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Brandon K. Hadland, MD, PhD

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Brandon K. Hadland, MD, PhD

Hematology-Oncology

On staff since July 2012

"I am amazed and humbled every day by the strength and resilience of our patients and their families; they are an inspiration for us to continue the pursuit of researching novel therapies and improving clinical care. My long-term research goal is to generate new sources of blood stem cells that could one day be used to correct inherited, blood-based diseases."

Overview

Board Certification(s)
Pediatrics
Pediatric Hematology-Oncology
Medical/Professional School
Washington University School of Medicine, St Louis
Residency
Pediatrics, University of Washington/Seattle Children's Hospital, Seattle
Fellowship
Hematology, University of Washington, Seattle
Hematology, University of Washington, Seattle
Clinical Interests

Stem cell transplant

Research Description

Signal pathways regulating hematopoietic stem cell development

Awards and Honors

Award NameAward DescriptionAwarded ByAward Date
Alpha Omega Alpha Honor Medical Society 2006
Chemistry Departmental HonorsPhi Lambda Upsilon Honorary Chemical Society 1998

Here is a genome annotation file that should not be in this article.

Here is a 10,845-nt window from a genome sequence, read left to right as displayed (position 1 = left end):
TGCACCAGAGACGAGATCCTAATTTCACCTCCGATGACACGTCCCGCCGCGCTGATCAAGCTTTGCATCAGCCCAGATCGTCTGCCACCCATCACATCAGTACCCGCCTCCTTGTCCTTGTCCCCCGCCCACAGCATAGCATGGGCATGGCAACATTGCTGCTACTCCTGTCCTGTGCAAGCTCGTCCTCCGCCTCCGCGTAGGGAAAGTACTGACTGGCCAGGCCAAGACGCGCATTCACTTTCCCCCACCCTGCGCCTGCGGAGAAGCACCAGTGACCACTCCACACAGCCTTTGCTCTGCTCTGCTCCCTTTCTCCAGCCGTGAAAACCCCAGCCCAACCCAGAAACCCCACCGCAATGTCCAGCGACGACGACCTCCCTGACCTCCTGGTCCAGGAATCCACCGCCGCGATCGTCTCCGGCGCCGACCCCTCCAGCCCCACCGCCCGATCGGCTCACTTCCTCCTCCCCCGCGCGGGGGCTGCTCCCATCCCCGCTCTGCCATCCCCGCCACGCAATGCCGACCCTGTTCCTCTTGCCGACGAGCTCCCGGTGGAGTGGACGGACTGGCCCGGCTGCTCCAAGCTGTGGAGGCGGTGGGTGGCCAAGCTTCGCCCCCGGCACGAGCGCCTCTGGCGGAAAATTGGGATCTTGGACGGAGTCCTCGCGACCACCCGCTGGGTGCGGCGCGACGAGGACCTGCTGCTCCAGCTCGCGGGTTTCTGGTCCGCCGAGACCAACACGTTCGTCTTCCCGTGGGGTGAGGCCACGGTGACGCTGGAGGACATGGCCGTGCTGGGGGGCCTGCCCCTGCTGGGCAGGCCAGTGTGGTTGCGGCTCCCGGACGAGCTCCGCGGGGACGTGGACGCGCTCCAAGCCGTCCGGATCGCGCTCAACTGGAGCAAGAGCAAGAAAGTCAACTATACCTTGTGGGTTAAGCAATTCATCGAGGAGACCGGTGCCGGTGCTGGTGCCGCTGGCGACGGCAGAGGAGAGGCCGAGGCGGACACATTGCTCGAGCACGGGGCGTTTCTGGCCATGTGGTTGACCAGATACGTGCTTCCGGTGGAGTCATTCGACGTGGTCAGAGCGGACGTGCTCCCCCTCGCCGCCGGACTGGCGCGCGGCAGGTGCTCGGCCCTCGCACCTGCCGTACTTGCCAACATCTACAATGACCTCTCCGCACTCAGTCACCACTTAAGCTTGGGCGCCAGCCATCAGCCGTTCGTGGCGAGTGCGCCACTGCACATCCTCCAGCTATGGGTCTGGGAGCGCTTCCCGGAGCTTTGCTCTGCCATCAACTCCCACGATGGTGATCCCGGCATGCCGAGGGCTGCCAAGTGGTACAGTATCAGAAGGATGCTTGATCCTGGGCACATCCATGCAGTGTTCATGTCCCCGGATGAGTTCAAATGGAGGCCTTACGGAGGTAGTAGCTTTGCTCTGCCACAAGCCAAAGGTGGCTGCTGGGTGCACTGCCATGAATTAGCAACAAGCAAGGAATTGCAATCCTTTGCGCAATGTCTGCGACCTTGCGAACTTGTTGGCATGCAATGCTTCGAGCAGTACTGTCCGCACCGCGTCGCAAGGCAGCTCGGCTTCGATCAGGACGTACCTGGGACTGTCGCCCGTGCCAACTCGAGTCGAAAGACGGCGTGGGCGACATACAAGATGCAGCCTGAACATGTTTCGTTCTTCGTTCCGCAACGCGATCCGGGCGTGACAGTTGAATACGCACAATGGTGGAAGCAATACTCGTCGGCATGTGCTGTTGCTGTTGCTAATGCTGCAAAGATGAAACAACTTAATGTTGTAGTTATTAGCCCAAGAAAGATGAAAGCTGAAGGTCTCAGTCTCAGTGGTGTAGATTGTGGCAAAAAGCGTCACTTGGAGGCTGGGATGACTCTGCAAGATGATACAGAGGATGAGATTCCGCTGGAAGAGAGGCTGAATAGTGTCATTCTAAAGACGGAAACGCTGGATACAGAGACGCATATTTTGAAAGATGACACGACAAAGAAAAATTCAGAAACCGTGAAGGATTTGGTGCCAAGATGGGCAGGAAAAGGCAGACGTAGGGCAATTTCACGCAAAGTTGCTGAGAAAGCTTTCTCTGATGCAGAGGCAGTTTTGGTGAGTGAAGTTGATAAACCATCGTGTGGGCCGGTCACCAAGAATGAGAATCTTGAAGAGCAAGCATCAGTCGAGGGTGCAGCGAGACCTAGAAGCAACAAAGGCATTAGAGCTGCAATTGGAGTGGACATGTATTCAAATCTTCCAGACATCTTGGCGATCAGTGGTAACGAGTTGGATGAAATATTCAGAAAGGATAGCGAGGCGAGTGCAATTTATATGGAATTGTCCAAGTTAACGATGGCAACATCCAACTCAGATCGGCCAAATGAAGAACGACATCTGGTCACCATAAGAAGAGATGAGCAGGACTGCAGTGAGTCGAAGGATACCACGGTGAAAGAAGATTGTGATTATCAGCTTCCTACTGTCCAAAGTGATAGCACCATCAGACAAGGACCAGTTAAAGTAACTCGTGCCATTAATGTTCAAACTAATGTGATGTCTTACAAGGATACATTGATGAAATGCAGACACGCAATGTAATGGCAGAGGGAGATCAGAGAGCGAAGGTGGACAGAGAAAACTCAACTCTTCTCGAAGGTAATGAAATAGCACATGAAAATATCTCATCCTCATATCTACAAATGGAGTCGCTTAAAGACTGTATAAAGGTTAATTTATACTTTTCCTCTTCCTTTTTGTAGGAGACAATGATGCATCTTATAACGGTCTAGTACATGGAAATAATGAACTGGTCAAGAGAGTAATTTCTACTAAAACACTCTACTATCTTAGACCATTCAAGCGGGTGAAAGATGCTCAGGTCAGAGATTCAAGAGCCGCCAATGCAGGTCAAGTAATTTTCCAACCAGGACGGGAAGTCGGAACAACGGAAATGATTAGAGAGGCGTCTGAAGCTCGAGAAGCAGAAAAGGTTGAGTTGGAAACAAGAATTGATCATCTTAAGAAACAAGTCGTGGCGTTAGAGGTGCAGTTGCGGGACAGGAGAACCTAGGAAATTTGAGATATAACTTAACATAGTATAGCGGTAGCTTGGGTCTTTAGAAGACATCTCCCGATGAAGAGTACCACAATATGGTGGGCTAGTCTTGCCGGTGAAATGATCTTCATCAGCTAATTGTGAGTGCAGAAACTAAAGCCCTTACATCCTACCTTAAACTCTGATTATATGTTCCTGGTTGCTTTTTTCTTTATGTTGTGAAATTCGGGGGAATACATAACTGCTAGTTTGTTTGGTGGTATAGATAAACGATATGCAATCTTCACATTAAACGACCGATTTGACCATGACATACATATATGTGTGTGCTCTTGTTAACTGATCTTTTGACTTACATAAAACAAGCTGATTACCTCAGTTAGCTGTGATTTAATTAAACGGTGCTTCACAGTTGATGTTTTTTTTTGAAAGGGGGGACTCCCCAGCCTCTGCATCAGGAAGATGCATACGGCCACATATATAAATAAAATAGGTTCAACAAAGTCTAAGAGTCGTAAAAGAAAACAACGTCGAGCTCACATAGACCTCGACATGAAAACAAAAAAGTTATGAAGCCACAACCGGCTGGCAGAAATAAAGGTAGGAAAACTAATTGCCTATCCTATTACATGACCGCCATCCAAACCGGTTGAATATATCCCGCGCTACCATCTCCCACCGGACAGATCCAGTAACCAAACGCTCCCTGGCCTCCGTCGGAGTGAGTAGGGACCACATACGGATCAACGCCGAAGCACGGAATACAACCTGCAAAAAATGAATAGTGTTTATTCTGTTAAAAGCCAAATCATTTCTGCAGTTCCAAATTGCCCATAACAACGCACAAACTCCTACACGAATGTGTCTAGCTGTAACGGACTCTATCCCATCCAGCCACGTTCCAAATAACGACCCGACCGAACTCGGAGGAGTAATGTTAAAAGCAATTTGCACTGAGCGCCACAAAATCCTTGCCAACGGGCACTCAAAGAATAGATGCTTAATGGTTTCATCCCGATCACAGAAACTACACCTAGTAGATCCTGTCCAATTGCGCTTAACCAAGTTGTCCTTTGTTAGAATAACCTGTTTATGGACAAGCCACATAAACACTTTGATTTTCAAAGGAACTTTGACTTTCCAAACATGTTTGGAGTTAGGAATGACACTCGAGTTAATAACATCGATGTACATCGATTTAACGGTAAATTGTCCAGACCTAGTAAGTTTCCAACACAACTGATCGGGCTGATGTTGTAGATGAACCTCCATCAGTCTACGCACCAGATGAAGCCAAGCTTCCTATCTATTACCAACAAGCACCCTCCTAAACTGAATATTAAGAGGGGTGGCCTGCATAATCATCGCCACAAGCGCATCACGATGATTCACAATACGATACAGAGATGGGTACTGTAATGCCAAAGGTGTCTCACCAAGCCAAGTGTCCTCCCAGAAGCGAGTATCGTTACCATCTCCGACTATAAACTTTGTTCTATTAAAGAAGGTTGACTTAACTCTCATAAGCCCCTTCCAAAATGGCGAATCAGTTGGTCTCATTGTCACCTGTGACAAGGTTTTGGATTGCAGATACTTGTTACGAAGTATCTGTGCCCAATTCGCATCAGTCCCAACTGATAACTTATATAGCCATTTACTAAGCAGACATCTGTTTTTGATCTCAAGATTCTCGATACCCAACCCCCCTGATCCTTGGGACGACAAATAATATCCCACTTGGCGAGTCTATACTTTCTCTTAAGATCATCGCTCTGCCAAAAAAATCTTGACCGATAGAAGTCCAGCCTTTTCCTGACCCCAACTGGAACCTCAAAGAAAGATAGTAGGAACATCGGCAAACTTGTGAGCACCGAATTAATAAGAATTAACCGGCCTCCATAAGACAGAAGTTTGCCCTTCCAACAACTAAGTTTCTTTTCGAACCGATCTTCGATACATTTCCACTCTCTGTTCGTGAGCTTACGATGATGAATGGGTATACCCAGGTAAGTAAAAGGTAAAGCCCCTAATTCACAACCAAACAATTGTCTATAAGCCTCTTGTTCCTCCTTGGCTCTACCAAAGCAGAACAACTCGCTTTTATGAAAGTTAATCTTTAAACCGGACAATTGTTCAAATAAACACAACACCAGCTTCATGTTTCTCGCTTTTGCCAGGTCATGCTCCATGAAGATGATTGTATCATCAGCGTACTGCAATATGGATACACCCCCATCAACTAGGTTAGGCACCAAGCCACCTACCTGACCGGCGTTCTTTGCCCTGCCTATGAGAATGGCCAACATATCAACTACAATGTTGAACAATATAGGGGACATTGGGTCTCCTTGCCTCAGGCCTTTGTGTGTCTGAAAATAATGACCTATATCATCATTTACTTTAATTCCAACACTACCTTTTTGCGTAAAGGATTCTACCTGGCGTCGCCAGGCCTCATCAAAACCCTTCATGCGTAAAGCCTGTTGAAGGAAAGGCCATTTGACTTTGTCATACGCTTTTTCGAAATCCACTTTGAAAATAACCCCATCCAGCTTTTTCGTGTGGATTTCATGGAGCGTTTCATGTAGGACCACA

Publications

Induction of multipotential hematopoietic progenitors from human pluripotent stem cells via respecification of lineage-restricted precursors.
Cell stem cell , Oct. 2013: 13(4)459-70
Transmembrane protein 88: a Wnt regulatory protein that specifies cardiomyocyte development.
Development (Cambridge, England) , Sept. 2013: 140(18)3799-808
Visualizing human ESC-derived hematopoiesis.
Blood , Jan. 2013: 121(5)717-8
Erythroid-stimulating agents in cancer therapy: potential dangers and biologic mechanisms.
Journal of clinical oncology : official journal of the American Society of Clinical Oncology , Sept. 2009: 27(25)4217-26
Mapping the consequence of Notch1 proteolysis in vivo with NIP-CRE.
Development (Cambridge, England) , Feb. 2007: 134(3)535-44
A requirement for Notch1 distinguishes 2 phases of definitive hematopoiesis during development.
Blood , Nov. 2004: 104(10)3097-105
Notch pathway is dispensable for adipocyte specification.
Genesis (New York, N.Y. : 2000) , Sept. 2004: 40(1)40-4
Gamma -secretase inhibitors repress thymocyte development.
Proceedings of the National Academy of Sciences of the United States of America , June 2001: 98(13)7487-91
A molecular phylogenetic analysis of reproductive trait evolution in the soft coral genus Alcyonium
Evolution Int J Org Evolution , 2001: 5554-67

Research Funding

Grant TitleGrantorAmountAward Date
K12 CA076930 Career Development in Pediatric and Medical OncologyNIH $, $
T32 CA009351 NCI: Pediatric Oncology Training ProgramNCI

Primary Office

Seattle Children's
MB.8.501 - Hematology-Oncology
4800 Sand Point Way NE
Seattle, WA 98105
206-987-2106

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